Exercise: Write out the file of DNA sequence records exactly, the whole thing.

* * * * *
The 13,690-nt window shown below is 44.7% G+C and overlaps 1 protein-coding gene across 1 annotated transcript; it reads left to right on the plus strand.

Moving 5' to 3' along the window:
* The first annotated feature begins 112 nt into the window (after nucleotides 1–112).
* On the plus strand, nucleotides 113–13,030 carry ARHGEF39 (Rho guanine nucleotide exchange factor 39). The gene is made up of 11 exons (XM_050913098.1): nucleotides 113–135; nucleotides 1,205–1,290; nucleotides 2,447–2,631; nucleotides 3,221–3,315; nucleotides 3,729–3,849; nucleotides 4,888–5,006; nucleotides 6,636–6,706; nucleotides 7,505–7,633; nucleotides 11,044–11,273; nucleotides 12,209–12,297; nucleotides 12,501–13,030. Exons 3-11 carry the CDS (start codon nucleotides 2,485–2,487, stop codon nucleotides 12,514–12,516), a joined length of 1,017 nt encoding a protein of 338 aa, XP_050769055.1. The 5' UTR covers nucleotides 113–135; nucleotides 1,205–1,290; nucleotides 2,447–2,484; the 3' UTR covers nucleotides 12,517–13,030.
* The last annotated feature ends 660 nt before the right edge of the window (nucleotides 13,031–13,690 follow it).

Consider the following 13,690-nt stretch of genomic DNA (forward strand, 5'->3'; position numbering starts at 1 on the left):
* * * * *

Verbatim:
The 13,690-nt window shown below is 44.7% G+C and overlaps 1 protein-coding gene across 1 annotated transcript; it reads left to right on the plus strand.

Moving 5' to 3' along the window:
* The first annotated feature begins 112 nt into the window (after nucleotides 1–112).
* On the plus strand, nucleotides 113–13,030 carry ARHGEF39 (Rho guanine nucleotide exchange factor 39). The gene is made up of 11 exons (XM_050913098.1): nucleotides 113–135; nucleotides 1,205–1,290; nucleotides 2,447–2,631; nucleotides 3,221–3,315; nucleotides 3,729–3,849; nucleotides 4,888–5,006; nucleotides 6,636–6,706; nucleotides 7,505–7,633; nucleotides 11,044–11,273; nucleotides 12,209–12,297; nucleotides 12,501–13,030. Exons 3-11 carry the CDS (start codon nucleotides 2,485–2,487, stop codon nucleotides 12,514–12,516), a joined length of 1,017 nt encoding a protein of 338 aa, XP_050769055.1. The 5' UTR covers nucleotides 113–135; nucleotides 1,205–1,290; nucleotides 2,447–2,484; the 3' UTR covers nucleotides 12,517–13,030.
* The last annotated feature ends 660 nt before the right edge of the window (nucleotides 13,031–13,690 follow it).

Consider the following 13,690-nt stretch of genomic DNA (forward strand, 5'->3'; position numbering starts at 1 on the left):